It is possible to have a career and have kids, although by no means easy, but not every woman wants that, and River Song never struck me as the sort of person who, with an entire virtual reality at her fingertips, would settle for a life of taking the kids to the park and reading them bedtime stories; and it bothers me even more that this was in a programme ostensibly for children. I hate the idea that little girls are being told that you can have your career as an archaeologist and run around adventuring, but at the end of the day what will keep you happy is looking after children, even though they can’t possibly have been made with the man you love (what with him still being alive and out in the real world).
Kids aren’t stupid. They absorb these messages.
There seems to be an idea, somewhere in cultural consciousness, that what women really want to do is stay at home and make babies; not get all oily and discuss gear ratios or whether Batman is more of a psycho than Rorschach. We want to have babies and ultimately we’re only interested in and good for things that are in some way related to the making of and caring for babies. And that hopelessly outdated idea is being perpetuated by happy endings that involve a bedtime story and a goodnight kiss.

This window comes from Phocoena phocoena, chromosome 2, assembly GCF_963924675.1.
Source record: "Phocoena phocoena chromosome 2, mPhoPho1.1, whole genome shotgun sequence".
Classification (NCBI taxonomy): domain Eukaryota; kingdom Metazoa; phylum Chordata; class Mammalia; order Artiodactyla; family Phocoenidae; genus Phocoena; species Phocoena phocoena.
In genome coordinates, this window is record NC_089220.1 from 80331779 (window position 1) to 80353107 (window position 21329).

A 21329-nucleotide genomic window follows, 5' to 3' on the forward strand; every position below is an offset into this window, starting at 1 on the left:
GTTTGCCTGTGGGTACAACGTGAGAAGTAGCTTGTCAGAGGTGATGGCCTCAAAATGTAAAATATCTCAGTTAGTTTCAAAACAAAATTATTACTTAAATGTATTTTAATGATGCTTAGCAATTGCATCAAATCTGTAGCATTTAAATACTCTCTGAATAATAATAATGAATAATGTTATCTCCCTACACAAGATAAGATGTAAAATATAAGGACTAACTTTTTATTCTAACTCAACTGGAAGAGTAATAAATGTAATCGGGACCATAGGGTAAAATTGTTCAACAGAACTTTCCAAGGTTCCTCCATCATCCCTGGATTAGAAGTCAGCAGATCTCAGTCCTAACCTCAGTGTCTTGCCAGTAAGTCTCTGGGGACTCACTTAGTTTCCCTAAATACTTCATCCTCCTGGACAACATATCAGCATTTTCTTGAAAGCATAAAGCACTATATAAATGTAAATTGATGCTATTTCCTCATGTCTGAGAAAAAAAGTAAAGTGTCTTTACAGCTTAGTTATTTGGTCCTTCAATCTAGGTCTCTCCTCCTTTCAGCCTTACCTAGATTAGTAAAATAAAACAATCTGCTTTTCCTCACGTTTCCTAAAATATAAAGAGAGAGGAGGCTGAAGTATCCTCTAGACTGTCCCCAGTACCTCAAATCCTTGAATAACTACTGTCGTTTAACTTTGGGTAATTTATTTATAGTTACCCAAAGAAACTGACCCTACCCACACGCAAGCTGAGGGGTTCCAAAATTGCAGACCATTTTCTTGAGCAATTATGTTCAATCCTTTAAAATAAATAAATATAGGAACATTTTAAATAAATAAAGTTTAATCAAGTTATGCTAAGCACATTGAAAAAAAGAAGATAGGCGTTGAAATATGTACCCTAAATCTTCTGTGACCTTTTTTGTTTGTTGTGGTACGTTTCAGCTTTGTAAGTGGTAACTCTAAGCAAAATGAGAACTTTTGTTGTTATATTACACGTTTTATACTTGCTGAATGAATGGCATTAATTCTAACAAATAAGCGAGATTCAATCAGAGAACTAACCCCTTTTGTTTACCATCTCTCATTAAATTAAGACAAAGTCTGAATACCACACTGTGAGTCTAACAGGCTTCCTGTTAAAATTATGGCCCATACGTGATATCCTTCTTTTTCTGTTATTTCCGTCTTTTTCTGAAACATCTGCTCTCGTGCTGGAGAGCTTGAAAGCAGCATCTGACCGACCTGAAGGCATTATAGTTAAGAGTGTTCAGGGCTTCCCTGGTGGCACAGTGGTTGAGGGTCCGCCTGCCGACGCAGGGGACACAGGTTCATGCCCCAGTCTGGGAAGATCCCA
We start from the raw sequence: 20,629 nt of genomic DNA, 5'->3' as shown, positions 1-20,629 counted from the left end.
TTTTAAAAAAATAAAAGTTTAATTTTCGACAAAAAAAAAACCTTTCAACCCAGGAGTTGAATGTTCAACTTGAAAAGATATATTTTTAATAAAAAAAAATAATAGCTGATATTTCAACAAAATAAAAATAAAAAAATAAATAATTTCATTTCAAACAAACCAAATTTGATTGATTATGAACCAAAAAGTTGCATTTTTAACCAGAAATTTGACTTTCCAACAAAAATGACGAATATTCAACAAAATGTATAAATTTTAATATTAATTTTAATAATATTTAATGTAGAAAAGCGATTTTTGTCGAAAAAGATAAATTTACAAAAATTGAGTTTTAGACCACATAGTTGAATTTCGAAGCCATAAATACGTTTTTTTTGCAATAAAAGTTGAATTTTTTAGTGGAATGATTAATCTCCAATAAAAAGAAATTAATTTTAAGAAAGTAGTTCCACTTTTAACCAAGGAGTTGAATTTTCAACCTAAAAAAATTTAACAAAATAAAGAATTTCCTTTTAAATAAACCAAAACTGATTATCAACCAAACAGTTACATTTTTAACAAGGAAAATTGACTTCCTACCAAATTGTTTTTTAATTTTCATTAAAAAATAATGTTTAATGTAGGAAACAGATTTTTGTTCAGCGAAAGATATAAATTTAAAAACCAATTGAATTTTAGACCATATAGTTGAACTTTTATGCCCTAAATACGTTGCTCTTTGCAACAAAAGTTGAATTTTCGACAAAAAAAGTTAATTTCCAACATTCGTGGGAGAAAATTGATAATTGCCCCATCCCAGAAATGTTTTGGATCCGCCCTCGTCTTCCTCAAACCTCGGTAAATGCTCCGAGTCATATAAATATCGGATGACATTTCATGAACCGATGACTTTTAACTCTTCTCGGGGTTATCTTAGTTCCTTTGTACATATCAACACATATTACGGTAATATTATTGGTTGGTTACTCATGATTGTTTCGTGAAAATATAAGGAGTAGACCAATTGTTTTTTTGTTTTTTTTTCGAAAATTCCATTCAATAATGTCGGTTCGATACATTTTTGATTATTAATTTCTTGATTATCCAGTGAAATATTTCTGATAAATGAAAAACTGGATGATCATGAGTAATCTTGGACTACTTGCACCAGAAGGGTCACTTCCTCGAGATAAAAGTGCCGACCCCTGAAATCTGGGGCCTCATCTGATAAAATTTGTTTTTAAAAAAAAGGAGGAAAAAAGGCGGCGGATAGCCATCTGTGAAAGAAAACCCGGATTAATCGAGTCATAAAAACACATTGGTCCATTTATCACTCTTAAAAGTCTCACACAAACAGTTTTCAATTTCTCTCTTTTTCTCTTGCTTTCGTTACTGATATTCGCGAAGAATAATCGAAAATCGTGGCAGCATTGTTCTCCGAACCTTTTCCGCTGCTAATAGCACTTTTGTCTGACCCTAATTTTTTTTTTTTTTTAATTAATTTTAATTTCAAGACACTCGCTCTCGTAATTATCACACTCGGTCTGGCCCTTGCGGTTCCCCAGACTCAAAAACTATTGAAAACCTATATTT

I suppose this is also what bothers me about the way those who want to encourage girls onto bikes go about it. There appears to be a de facto assumption that girls aren’t interested in bikes. It is related, I think, to the de facto assumption that women can’t write horror or science-fiction, or don’t like playing games like Bioshock.
I wrote the following piece about the love of bicycles back in 2004 — 6 years ago, FFS. I think it bears saying again, because I still feel the same way.